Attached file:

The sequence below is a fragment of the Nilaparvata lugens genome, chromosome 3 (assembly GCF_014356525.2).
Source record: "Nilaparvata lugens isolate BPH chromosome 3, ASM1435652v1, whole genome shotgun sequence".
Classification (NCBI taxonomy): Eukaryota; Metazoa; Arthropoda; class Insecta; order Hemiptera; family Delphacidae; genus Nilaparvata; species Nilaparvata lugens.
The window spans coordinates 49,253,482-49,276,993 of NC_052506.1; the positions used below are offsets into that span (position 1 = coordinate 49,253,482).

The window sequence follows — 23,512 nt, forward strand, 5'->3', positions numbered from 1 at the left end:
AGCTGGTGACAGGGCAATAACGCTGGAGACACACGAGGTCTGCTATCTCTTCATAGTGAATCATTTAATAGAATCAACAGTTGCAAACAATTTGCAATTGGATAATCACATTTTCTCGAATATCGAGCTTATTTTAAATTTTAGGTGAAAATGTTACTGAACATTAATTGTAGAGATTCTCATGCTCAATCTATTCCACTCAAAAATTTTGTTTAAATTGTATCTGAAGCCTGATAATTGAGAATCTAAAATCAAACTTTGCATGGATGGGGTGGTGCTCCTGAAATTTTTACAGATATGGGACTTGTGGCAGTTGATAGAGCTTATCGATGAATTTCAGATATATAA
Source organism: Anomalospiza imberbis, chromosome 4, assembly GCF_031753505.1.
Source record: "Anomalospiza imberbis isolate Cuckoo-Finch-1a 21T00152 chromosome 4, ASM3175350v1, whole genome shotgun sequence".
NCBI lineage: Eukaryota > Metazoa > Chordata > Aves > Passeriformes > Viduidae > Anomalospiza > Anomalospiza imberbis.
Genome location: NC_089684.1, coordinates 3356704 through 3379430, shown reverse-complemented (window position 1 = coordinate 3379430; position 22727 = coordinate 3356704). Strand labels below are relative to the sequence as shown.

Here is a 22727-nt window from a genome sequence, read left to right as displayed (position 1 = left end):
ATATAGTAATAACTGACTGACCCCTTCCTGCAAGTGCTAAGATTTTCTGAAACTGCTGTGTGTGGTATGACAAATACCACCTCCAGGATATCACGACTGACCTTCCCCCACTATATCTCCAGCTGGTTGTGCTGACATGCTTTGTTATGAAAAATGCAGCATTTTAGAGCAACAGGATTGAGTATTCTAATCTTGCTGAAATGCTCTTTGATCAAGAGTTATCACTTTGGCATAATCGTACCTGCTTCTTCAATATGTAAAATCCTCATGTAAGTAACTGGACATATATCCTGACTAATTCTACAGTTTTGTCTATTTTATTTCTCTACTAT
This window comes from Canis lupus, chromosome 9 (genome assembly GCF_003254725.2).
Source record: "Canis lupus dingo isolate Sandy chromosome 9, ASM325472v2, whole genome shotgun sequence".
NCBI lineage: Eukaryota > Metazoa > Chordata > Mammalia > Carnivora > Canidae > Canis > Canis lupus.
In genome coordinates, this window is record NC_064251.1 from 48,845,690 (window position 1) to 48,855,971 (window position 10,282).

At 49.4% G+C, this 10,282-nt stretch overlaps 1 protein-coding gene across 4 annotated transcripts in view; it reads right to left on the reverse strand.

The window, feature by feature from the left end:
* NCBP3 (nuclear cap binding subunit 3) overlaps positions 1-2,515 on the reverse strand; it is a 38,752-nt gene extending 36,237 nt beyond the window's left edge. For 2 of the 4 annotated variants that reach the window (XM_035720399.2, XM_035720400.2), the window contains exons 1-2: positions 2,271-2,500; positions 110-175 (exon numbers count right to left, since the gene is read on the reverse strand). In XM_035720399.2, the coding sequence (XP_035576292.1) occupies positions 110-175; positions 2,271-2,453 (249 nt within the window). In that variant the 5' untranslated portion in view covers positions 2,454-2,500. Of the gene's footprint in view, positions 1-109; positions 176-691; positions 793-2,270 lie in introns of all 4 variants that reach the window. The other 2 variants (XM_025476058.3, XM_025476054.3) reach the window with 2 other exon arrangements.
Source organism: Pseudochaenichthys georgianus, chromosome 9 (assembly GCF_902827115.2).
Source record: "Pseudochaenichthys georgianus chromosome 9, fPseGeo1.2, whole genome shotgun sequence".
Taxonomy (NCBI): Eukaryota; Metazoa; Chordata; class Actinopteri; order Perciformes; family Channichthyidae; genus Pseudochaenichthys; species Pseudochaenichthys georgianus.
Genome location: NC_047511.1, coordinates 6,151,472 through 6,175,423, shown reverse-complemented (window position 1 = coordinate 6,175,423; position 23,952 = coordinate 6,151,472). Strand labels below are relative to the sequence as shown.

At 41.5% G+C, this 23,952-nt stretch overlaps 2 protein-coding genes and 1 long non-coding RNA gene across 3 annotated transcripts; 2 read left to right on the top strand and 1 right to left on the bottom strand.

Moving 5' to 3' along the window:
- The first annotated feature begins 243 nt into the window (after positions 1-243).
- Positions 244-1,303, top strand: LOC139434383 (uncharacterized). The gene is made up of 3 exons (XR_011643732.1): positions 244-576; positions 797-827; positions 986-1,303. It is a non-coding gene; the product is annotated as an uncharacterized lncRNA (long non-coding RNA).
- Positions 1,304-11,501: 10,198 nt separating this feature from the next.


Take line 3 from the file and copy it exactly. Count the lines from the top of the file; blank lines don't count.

Classification (NCBI taxonomy): Eukaryota; Metazoa; Arthropoda; class Insecta; order Hemiptera; family Delphacidae; genus Nilaparvata; species Nilaparvata lugens.